The reason you are placing time next to the tasks is so you can calculate the percentage of value-added effort you are doing today. For example, if you are to answer customer questions, this would be value-added. If you need to call them back because you did not have the information in front of you, then you start contacting different departments to figure it out, this time is considered wasteful. Ideally, you want to be able to have all the information you need at your fingertips so you can spend your time responding to customer requests, making them happy and gaining their loyalty. All the steps you take to figure it out is considered non-value added.
Once you know what your non-value-added tasks are, then you are going to need to use problem-solving methods to remove them from your daily work list.
STEP 3: Discover if your workload is leveled
This is always a surprise to managers and leaders in a company. What?! You are working longer hours? Really? Well, we need this done so thanks for doing it over the weekend. Wouldn’t it be nice in today’s world if you could finish your work and have balance in your life?
When justifying your workday, it is powerful to show it with a bar graph (or as mentioned in step 2 using the Yamazumi tool):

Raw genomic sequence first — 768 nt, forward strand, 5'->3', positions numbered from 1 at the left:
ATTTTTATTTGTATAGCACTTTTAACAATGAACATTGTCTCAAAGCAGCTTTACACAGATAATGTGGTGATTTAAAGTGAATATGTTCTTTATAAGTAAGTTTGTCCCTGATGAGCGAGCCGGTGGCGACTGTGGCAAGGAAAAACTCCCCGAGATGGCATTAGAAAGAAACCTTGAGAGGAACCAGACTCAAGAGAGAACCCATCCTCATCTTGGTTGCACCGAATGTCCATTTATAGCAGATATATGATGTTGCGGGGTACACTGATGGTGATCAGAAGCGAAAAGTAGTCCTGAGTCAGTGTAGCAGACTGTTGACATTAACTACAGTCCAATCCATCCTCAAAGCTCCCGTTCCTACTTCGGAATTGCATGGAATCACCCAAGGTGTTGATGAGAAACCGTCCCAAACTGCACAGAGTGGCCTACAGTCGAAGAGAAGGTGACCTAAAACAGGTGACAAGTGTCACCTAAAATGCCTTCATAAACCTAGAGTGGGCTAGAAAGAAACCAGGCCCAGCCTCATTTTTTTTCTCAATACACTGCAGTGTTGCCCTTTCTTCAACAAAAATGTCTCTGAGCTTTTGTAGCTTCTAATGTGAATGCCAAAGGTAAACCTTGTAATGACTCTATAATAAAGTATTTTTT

how much time you spend in a day
color-code how much of it is value-added / non-value-added
Remember that if your non-value tasks are really things that are value-added for another job description or department, then point it out. This is where you get them to agree that you need help to remove the non-value-added tasks so you can focus more on the value-added ones within working hours. On the other hand, if the non-value-added tasks are waste within your task, then you need to remove.
If you want to dive into Lean Six Sigma methods, you can also conduct a Heijunka, popular in manufacturing, which is used to leveling the workload.
STEP 4: Establishing standard work for job function
Once you get help and remove some of the non-value-added tasks, you will be establishing a new way of working for yourself. You should be focused on what your job function entails while the other tasks deemed non-value or not part of your job get removed from your workload. You then create standard work which dictates your tasks.
Many companies look at growing organically, where their first step is adding more work onto their employees before they decide to go hire a new person. This makes sense because the existing employees have the expertise and there is not time delay due to training new staff. To avoid getting burned out or burning out your employees, conducting a time study effectively will ascertain if it is possible to take on more work. This is a way of doing more with less!